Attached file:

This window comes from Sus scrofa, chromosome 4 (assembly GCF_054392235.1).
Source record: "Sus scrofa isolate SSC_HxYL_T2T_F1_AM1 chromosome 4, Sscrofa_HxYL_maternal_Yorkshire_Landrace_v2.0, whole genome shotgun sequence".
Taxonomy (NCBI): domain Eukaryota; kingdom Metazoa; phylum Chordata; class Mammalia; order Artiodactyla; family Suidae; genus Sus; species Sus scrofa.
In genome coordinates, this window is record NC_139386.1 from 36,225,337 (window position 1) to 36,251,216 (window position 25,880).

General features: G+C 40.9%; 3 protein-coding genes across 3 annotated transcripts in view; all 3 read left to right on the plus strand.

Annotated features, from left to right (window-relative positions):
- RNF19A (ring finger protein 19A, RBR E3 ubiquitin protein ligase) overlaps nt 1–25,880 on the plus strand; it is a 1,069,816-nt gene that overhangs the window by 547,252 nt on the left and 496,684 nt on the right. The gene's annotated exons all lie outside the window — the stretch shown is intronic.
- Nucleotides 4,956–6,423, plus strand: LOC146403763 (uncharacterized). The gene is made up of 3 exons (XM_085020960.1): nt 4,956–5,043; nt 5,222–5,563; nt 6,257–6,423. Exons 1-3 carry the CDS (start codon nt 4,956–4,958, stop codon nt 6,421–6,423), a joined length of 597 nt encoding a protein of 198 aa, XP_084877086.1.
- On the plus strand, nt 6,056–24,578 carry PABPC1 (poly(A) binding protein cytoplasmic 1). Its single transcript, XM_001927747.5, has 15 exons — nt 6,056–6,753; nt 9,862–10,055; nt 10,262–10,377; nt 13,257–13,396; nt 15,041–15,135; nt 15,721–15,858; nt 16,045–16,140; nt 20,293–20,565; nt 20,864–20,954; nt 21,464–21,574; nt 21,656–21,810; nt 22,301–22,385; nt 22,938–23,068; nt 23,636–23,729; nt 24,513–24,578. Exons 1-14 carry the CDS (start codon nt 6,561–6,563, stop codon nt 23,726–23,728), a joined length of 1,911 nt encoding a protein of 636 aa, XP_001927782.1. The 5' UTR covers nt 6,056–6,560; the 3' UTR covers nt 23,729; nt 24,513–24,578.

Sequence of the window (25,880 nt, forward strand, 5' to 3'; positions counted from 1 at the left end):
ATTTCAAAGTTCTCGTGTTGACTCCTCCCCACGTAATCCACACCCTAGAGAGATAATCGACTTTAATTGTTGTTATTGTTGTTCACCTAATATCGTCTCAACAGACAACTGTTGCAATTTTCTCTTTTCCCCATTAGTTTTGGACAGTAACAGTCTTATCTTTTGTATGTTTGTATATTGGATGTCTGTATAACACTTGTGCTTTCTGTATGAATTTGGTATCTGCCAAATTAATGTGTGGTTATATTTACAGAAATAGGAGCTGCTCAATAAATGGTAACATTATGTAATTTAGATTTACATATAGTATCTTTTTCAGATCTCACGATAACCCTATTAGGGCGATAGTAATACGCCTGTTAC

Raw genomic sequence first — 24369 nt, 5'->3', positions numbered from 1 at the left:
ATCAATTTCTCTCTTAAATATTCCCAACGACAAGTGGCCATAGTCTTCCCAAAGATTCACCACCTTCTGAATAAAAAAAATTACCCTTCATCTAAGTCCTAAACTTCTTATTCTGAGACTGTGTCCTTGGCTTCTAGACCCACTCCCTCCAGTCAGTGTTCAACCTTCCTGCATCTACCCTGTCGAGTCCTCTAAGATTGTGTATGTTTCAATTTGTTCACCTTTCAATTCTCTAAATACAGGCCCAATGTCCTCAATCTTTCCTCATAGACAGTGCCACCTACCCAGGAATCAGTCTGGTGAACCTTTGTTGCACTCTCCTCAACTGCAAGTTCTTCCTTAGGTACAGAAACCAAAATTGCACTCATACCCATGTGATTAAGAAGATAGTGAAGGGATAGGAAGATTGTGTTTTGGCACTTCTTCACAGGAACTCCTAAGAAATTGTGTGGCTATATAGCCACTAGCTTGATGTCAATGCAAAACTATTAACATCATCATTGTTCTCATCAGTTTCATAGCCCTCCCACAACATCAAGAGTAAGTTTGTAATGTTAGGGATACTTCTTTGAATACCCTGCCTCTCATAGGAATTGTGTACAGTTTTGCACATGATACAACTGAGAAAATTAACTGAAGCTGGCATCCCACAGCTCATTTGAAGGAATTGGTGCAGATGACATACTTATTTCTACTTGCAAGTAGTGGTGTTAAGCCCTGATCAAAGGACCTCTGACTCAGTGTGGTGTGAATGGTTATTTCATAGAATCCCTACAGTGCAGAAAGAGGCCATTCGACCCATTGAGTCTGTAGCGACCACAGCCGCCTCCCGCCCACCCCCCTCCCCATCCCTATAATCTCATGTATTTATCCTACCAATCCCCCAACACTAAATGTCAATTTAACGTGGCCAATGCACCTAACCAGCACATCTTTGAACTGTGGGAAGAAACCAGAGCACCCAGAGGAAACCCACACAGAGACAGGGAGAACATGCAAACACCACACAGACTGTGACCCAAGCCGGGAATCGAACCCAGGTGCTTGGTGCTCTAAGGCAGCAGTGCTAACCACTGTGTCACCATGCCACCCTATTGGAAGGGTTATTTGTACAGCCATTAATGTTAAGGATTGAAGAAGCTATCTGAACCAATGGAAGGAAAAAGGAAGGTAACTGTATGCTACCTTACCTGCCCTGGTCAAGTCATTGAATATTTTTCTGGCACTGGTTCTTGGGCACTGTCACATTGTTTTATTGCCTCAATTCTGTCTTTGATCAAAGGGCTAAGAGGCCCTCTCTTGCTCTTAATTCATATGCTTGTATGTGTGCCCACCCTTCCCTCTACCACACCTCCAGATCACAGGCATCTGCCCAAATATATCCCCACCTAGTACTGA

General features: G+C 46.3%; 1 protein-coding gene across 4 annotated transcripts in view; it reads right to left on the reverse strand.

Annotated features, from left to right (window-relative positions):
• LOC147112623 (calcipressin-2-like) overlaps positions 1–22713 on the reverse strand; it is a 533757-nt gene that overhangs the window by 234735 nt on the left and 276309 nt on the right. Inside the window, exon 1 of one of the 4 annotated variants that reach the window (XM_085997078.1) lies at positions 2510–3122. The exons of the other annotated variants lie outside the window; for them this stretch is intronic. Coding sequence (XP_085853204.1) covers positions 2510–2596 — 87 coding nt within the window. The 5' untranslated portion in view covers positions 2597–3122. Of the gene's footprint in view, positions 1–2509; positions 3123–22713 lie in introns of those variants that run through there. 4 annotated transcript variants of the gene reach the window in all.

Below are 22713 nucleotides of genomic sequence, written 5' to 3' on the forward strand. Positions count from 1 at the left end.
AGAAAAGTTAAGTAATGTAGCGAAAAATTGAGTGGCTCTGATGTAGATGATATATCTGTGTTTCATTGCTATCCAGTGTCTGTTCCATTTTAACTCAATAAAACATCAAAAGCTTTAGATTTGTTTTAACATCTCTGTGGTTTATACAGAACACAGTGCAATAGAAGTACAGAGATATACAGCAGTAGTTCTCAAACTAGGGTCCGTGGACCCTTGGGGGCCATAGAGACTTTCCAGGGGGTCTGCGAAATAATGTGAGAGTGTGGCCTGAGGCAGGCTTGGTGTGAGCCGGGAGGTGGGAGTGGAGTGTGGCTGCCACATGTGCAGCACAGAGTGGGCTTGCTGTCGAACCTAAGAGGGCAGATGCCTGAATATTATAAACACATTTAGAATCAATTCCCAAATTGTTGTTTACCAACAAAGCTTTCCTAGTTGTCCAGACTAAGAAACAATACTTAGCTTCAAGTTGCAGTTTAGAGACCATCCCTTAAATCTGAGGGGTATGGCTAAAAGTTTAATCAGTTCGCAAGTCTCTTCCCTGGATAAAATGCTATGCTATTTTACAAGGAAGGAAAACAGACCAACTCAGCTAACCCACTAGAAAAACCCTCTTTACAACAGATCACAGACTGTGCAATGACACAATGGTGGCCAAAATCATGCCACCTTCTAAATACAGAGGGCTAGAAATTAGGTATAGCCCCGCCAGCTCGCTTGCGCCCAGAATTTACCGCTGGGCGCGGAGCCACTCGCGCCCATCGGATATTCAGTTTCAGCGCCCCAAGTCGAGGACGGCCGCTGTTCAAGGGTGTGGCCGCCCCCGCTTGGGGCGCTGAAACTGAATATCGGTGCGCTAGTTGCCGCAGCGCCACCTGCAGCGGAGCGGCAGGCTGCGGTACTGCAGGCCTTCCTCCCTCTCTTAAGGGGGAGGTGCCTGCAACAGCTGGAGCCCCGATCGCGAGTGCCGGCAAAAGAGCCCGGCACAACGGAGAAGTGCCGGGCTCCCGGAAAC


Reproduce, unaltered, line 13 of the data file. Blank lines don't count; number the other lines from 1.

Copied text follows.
ATCAATTTCTCTCTTAAATATTCCCAACGACAAGTGGCCATAGTCTTCCCAAAGATTCACCACCTTCTGAATAAAAAAAATTACCCTTCATCTAAGTCCTAAACTTCTTATTCTGAGACTGTGTCCTTGGCTTCTAGACCCACTCCCTCCAGTCAGTGTTCAACCTTCCTGCATCTACCCTGTCGAGTCCTCTAAGATTGTGTATGTTTCAATTTGTTCACCTTTCAATTCTCTAAATACAGGCCCAATGTCCTCAATCTTTCCTCATAGACAGTGCCACCTACCCAGGAATCAGTCTGGTGAACCTTTGTTGCACTCTCCTCAACTGCAAGTTCTTCCTTAGGTACAGAAACCAAAATTGCACTCATACCCATGTGATTAAGAAGATAGTGAAGGGATAGGAAGATTGTGTTTTGGCACTTCTTCACAGGAACTCCTAAGAAATTGTGTGGCTATATAGCCACTAGCTTGATGTCAATGCAAAACTATTAACATCATCATTGTTCTCATCAGTTTCATAGCCCTCCCACAACATCAAGAGTAAGTTTGTAATGTTAGGGATACTTCTTTGAATACCCTGCCTCTCATAGGAATTGTGTACAGTTTTGCACATGATACAACTGAGAAAATTAACTGAAGCTGGCATCCCACAGCTCATTTGAAGGAATTGGTGCAGATGACATACTTATTTCTACTTGCAAGTAGTGGTGTTAAGCCCTGATCAAAGGACCTCTGACTCAGTGTGGTGTGAATGGTTATTTCATAGAATCCCTACAGTGCAGAAAGAGGCCATTCGACCCATTGAGTCTGTAGCGACCACAGCCGCCTCCCGCCCACCCCCCTCCCCATCCCTATAATCTCATGTATTTATCCTACCAATCCCCCAACACTAAATGTCAATTTAACGTGGCCAATGCACCTAACCAGCACATCTTTGAACTGTGGGAAGAAACCAGAGCACCCAGAGGAAACCCACACAGAGACAGGGAGAACATGCAAACACCACACAGACTGTGACCCAAGCCGGGAATCGAACCCAGGTGCTTGGTGCTCTAAGGCAGCAGTGCTAACCACTGTGTCACCATGCCACCCTATTGGAAGGGTTATTTGTACAGCCATTAATGTTAAGGATTGAAGAAGCTATCTGAACCAATGGAAGGAAAAAGGAAGGTAACTGTATGCTACCTTACCTGCCCTGGTCAAGTCATTGAATATTTTTCTGGCACTGGTTCTTGGGCACTGTCACATTGTTTTATTGCCTCAATTCTGTCTTTGATCAAAGGGCTAAGAGGCCCTCTCTTGCTCTTAATTCATATGCTTGTATGTGTGCCCACCCTTCCCTCTACCACACCTCCAGATCACAGGCATCTGCCCAAATATATCCCCACCTAGTACTGA